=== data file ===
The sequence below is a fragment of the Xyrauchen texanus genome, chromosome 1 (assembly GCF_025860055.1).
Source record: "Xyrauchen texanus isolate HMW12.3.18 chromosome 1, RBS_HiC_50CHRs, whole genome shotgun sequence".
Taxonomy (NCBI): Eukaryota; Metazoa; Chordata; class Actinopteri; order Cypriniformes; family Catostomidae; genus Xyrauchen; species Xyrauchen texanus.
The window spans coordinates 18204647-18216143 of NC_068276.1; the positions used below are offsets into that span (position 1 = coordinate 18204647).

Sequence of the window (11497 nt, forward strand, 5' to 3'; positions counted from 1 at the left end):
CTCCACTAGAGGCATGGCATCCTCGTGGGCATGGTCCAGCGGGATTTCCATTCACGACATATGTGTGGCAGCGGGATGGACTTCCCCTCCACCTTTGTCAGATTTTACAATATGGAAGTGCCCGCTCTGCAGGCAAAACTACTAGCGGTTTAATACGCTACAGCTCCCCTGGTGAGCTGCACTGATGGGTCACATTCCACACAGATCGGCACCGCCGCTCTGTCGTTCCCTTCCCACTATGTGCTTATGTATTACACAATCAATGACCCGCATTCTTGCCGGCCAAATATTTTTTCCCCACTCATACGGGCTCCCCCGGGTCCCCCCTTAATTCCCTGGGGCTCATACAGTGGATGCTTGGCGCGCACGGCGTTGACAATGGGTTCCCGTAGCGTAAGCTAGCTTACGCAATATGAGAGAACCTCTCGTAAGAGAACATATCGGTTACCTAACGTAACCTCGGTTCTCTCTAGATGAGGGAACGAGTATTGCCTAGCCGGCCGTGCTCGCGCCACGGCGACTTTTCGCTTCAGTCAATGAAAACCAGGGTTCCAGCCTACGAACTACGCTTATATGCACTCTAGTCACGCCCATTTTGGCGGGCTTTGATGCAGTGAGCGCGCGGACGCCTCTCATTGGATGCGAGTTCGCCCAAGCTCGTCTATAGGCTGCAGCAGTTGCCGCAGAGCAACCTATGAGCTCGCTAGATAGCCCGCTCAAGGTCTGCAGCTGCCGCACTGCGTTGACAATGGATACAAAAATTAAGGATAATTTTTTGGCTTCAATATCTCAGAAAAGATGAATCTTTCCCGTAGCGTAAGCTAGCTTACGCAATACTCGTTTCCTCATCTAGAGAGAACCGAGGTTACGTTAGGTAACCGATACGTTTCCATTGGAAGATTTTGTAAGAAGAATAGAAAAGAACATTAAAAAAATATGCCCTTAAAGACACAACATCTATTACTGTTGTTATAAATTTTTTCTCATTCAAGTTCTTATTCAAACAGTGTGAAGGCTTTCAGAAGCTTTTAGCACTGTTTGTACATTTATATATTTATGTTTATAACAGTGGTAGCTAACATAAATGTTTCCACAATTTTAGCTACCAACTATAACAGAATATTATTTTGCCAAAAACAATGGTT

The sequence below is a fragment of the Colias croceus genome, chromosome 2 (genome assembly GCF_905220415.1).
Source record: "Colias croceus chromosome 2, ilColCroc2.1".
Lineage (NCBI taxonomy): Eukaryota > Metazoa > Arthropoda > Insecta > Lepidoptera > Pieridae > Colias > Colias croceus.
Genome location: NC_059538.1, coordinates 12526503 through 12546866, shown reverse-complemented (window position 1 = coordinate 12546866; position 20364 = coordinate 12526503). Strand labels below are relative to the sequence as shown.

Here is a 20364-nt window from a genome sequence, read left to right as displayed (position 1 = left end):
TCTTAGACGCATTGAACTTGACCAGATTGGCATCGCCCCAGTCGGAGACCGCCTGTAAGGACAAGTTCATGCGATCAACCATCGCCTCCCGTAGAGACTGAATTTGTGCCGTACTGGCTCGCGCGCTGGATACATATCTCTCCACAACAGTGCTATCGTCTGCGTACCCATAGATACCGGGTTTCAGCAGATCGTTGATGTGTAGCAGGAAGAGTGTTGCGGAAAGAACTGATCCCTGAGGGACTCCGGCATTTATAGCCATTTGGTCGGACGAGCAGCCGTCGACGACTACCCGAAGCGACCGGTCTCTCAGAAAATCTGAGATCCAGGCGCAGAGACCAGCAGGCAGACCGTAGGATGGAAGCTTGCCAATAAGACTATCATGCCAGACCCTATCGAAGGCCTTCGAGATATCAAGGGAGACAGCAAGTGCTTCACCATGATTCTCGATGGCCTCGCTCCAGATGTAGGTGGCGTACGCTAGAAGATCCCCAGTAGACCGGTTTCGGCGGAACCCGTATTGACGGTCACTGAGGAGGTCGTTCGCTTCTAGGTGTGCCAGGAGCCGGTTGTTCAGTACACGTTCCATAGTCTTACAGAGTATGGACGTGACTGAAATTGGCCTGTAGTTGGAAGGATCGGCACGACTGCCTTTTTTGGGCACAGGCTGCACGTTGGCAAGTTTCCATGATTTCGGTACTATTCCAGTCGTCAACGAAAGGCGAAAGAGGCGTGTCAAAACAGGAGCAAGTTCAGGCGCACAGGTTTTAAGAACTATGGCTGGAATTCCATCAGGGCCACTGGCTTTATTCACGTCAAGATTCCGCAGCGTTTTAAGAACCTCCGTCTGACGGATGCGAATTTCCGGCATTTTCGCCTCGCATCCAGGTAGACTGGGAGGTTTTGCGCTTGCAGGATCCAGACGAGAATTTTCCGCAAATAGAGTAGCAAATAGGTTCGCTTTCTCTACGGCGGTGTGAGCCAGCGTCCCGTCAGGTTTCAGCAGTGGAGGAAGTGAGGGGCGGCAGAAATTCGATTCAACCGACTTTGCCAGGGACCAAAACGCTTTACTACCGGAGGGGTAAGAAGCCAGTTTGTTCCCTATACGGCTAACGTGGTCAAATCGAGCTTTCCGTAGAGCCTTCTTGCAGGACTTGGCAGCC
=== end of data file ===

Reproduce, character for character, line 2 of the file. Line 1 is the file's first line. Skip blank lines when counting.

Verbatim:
Source record: "Xyrauchen texanus isolate HMW12.3.18 chromosome 1, RBS_HiC_50CHRs, whole genome shotgun sequence".